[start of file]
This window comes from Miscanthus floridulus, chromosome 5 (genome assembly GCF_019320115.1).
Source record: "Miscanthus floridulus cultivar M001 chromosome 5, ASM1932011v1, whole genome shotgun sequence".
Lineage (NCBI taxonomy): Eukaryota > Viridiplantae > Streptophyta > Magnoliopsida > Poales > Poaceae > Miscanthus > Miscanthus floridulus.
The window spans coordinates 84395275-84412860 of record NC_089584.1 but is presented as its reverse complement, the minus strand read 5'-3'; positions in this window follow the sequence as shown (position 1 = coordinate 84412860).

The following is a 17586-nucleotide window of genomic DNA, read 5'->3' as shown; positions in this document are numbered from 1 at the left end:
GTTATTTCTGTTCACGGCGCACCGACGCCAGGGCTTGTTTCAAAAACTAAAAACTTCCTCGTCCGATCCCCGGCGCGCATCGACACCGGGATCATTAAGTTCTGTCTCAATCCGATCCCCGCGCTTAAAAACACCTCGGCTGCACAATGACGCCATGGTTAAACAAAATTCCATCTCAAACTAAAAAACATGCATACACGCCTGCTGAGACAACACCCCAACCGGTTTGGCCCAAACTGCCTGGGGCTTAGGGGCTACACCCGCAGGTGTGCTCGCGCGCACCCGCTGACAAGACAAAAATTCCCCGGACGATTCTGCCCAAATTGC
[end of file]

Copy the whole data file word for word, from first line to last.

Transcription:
This window comes from Miscanthus floridulus, chromosome 5 (genome assembly GCF_019320115.1).
Source record: "Miscanthus floridulus cultivar M001 chromosome 5, ASM1932011v1, whole genome shotgun sequence".
Lineage (NCBI taxonomy): Eukaryota > Viridiplantae > Streptophyta > Magnoliopsida > Poales > Poaceae > Miscanthus > Miscanthus floridulus.
The window spans coordinates 84395275-84412860 of record NC_089584.1 but is presented as its reverse complement, the minus strand read 5'-3'; positions in this window follow the sequence as shown (position 1 = coordinate 84412860).

The following is a 17586-nucleotide window of genomic DNA, read 5'->3' as shown; positions in this document are numbered from 1 at the left end:
GTTATTTCTGTTCACGGCGCACCGACGCCAGGGCTTGTTTCAAAAACTAAAAACTTCCTCGTCCGATCCCCGGCGCGCATCGACACCGGGATCATTAAGTTCTGTCTCAATCCGATCCCCGCGCTTAAAAACACCTCGGCTGCACAATGACGCCATGGTTAAACAAAATTCCATCTCAAACTAAAAAACATGCATACACGCCTGCTGAGACAACACCCCAACCGGTTTGGCCCAAACTGCCTGGGGCTTAGGGGCTACACCCGCAGGTGTGCTCGCGCGCACCCGCTGACAAGACAAAAATTCCCCGGACGATTCTGCCCAAATTGC